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Communiqué #092


to the PEOPLE of HAITI

January 19, 2012

Springing from the depths of poverty are inventive ways of making a dollar or two.  On more than one occasion, I have observed ways just how creative Haitians can be.  Much of what they have chosen to do would be beneath the dignity of someone who has not faced the day-to-day challenges of finding ways to keep your family alive.  But when starvation is a cruel reality, no task is beneath one’s dignity.

Huge freight ships from Venezuela bring large loads of cement into the waters of the Caribbean Sea near LesCayes.  The ships are too large to dock at the wharf.  They remain off-shore, while 50 lb bags of cement are hand transferred to smaller boats that will bring the commodity to the wharf where it will either be transported in trucks to the business district or purchased at the wharf to be shipped to other places in Haiti.

The wharf is a place busy with activity. While the bags of cement await their final destination, they are exposed to theft and possible ruin during a rain storm.  In the handling of the bags, many bags split open and their contents spill onto the surface of the concrete wharf.  Strong winds will blow spilled cement dust into the sea and swirl the remaining powder at the feet of its handlers.  Bags left in the elements sometimes harden into a rock-like material that is considered useless by most!

When all the transport trucks, the pickup trucks, and the human-pulled carts leave the scene, this is when the persons scavenging for a way to feed their families move in!   They will find discarded and torn cement sacks or burlap sacks and begin the tedious process of filling the sacks with cement dust.  The wharf surface is meticulously swept for every morsel of useable cement.  Each hardened clump of cement is banged together with another cement clump in hopes of loosening any salvageable cement.  The process is long and tedious in the baking sun of the Caribbean.  Work will continue until there is no more sun to see the task at hand.  Those performing this task will become totally caked with cement dust.  Their hair turns grey.  Their skin is coated and their clothes are covered.  Their eyelashes are laden.  Their nostrils are filled with dust that hardens with the moisture of their breath.  Only their eyes glisten with their normal color, peeping out from their ghost-like appearance.  Bathing, after the task is done, most certainly results in the hardening of the cement dust making the residue even harder to remove.  All this is done for the mere pennies that it earns.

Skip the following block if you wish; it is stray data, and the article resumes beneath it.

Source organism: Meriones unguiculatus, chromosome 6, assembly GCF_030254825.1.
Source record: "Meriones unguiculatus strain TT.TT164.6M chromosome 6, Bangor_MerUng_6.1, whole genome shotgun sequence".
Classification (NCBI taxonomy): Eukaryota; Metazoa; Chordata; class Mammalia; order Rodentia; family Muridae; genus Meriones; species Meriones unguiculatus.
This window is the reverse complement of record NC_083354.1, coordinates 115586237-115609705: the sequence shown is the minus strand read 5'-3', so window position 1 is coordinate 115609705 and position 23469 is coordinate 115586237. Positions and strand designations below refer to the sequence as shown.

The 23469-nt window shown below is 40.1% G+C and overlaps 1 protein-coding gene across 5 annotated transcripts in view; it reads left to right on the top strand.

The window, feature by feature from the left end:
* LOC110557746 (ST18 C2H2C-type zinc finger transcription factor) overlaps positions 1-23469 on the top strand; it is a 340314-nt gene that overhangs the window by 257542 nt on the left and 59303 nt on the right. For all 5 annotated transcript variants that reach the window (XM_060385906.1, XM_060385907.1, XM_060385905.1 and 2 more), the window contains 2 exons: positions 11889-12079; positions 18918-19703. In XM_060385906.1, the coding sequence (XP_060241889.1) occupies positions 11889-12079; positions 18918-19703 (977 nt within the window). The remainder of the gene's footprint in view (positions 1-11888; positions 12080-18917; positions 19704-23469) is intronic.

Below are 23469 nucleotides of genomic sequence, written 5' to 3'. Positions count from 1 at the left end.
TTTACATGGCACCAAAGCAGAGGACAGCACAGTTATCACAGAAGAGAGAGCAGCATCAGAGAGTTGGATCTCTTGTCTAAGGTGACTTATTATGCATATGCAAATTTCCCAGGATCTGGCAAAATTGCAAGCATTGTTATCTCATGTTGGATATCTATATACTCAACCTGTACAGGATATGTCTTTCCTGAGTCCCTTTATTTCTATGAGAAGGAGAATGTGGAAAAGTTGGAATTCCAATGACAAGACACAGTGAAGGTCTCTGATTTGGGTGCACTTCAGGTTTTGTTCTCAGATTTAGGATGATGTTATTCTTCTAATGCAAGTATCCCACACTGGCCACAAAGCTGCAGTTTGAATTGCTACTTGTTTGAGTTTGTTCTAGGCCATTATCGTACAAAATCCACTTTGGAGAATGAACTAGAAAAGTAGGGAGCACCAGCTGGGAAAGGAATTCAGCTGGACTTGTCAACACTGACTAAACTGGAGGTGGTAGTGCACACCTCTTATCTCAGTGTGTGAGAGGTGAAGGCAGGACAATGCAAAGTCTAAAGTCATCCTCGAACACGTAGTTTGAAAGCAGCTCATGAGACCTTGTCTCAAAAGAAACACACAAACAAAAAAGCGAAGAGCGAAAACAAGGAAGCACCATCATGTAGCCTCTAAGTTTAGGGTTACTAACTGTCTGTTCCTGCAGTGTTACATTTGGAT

It saddens my heart when I hear people who do not know Haiti declare that its people are lazy.  This is so far from the truth.  I see Haitians as people who work hard given the opportunity to do so.  I see them as people who make the best of the harshest of circumstances.  I see them as people who do not wallow in despair but prosper in hope!  I see them as an example to follow!

Nora Léon                        

Missionary to Haiti & the Dominican Republic         Until next time. God willing …………

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